the up-to-the-minute status of your list. Before heading off to
register, go through the following list together and take note of the
general categories that deserve special attention. Think of particular
items that you both need in each category, and jot them down on a piece
- Formal dinnerware
- Informal dinnerware
- Formal flatware
- Informal flatware
- Casual glassware/barware
- Bar needs
- Decorative items
gift -- big or small, expected or not -- should be followed up with a
thank you card. To make the process easier, keep a good wedding gift registry
from the start that includes the name of the giver, the gift, and an
area for you to check off when you've sent a thank you note. The
note should be sent as soon as possible, so you both want to try to keep
up with this as the gifts arrive. Because you'll likely be writing many
notes, keep them brief. You are not obligated to send an entire letter.
Simply begin by thanking the person for the gift. Move on to a sentence
about how the two of you will use the gift, mention how happy you are
that this person could attend the shower or wedding, and close with a
second and final thank you.
Legend has it that
bridal showers began when a poor Dutch miller wanted to marry a woman
whose father forbade the union and refused a dowry. The Miller's friends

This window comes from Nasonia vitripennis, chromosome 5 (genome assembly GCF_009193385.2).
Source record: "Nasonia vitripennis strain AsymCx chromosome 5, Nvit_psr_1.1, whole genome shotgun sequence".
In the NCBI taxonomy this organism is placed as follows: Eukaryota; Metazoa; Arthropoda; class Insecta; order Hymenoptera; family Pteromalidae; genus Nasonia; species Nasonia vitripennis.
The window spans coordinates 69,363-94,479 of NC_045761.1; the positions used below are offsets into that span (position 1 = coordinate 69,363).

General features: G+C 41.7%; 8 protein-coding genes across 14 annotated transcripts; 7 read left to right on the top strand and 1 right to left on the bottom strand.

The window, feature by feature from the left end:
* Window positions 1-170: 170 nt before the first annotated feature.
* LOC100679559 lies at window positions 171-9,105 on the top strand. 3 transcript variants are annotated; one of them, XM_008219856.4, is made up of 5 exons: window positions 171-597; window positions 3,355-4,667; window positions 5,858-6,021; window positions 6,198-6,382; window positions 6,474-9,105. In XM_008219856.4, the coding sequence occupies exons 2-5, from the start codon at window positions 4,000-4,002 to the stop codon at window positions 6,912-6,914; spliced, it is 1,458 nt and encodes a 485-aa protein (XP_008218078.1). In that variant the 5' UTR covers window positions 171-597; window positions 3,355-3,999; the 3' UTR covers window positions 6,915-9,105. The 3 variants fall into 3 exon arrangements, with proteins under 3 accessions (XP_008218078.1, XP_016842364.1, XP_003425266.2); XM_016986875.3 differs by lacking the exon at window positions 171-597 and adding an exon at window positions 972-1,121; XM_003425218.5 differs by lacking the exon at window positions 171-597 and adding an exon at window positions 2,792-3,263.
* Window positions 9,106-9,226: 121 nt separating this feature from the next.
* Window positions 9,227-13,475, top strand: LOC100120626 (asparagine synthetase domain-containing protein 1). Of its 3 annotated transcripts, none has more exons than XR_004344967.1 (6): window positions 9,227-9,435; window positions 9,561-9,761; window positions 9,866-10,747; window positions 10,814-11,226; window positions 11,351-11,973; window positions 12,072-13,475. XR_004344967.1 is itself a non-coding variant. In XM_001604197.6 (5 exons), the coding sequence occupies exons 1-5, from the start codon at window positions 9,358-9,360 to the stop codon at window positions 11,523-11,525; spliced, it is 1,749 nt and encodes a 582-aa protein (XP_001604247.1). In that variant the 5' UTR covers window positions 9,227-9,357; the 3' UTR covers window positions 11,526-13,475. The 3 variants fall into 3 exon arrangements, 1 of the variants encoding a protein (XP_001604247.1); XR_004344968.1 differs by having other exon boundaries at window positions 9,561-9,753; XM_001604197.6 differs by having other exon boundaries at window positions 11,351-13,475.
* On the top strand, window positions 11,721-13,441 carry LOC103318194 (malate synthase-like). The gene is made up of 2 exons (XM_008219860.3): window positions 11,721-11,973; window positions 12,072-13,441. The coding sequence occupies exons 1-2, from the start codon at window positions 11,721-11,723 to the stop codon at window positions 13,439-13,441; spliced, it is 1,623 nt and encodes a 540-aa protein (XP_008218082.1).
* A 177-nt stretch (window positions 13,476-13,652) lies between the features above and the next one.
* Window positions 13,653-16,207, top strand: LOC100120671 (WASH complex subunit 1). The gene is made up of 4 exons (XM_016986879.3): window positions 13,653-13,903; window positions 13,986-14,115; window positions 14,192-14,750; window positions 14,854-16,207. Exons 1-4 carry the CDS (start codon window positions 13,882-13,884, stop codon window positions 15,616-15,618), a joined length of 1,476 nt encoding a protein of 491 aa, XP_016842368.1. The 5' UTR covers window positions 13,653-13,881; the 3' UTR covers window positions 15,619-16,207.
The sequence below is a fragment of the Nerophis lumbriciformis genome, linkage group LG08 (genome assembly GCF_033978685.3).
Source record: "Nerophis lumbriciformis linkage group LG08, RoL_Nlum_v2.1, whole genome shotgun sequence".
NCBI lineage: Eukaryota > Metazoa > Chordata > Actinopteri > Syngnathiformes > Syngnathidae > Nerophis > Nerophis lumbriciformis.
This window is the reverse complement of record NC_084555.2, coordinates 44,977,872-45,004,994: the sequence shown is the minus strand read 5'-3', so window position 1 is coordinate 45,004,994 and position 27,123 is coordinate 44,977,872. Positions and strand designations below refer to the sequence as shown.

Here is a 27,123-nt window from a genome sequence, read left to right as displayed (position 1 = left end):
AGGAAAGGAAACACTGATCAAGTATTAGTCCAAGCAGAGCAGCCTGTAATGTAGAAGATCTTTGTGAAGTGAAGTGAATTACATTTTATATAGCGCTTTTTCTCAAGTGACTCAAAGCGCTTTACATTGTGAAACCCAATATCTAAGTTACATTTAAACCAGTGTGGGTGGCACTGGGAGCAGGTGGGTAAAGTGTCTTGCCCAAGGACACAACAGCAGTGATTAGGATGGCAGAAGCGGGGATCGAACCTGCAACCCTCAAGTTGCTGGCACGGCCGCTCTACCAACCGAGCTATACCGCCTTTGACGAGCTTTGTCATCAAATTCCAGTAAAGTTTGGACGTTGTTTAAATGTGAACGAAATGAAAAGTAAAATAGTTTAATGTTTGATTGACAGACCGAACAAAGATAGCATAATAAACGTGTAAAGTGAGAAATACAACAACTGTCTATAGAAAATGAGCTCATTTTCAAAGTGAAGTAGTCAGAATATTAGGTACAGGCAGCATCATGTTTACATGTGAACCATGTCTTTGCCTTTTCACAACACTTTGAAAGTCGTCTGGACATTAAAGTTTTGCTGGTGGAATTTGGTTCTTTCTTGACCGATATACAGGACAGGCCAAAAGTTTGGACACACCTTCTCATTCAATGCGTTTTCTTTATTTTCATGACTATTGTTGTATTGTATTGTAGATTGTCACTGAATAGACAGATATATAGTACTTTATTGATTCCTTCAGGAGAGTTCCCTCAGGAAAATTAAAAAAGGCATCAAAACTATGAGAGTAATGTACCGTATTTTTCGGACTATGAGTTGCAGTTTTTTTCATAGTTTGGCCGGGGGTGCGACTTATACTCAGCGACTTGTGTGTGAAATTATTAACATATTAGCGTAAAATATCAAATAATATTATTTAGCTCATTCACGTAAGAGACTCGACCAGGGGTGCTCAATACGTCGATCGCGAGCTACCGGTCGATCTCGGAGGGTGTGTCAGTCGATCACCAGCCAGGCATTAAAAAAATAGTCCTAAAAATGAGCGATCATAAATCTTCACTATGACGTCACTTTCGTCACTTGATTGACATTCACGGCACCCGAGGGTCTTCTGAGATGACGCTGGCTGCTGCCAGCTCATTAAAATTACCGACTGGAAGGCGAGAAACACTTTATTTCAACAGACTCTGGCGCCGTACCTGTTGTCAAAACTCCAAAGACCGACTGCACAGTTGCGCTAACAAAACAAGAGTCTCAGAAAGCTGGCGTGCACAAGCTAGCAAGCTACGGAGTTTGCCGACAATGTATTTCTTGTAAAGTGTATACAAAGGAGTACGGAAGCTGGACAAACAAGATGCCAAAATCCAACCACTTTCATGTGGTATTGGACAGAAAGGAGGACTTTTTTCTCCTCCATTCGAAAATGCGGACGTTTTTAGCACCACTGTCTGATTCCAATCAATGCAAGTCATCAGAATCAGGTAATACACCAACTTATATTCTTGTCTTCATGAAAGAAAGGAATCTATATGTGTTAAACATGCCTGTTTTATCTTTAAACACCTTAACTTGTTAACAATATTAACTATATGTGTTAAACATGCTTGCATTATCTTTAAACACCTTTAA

decided to shower the couple with everything they needed to begin a
life together. Today, the bride can expect anywhere from one to many showers.
Showers can have themes, such as kitchen or honeymoon; they can be of a
personal nature, with gifts centered on lingerie and bath items; or
they can simply be friendly gatherings with gifts purchased according to
the couple's registry list.
The trend is a couples shower, where
the engaged couple attends together and the guest list includes other
Each person or couple who throws a shower should receive a
special thank you letter, something a little more intimate than the
usual thank you card. You both may also choose to offer hosts and
hostesses a small gift -- a token of your appreciation. This could be a
bouquet of flowers, a plant, a meaningful book, a special bottle of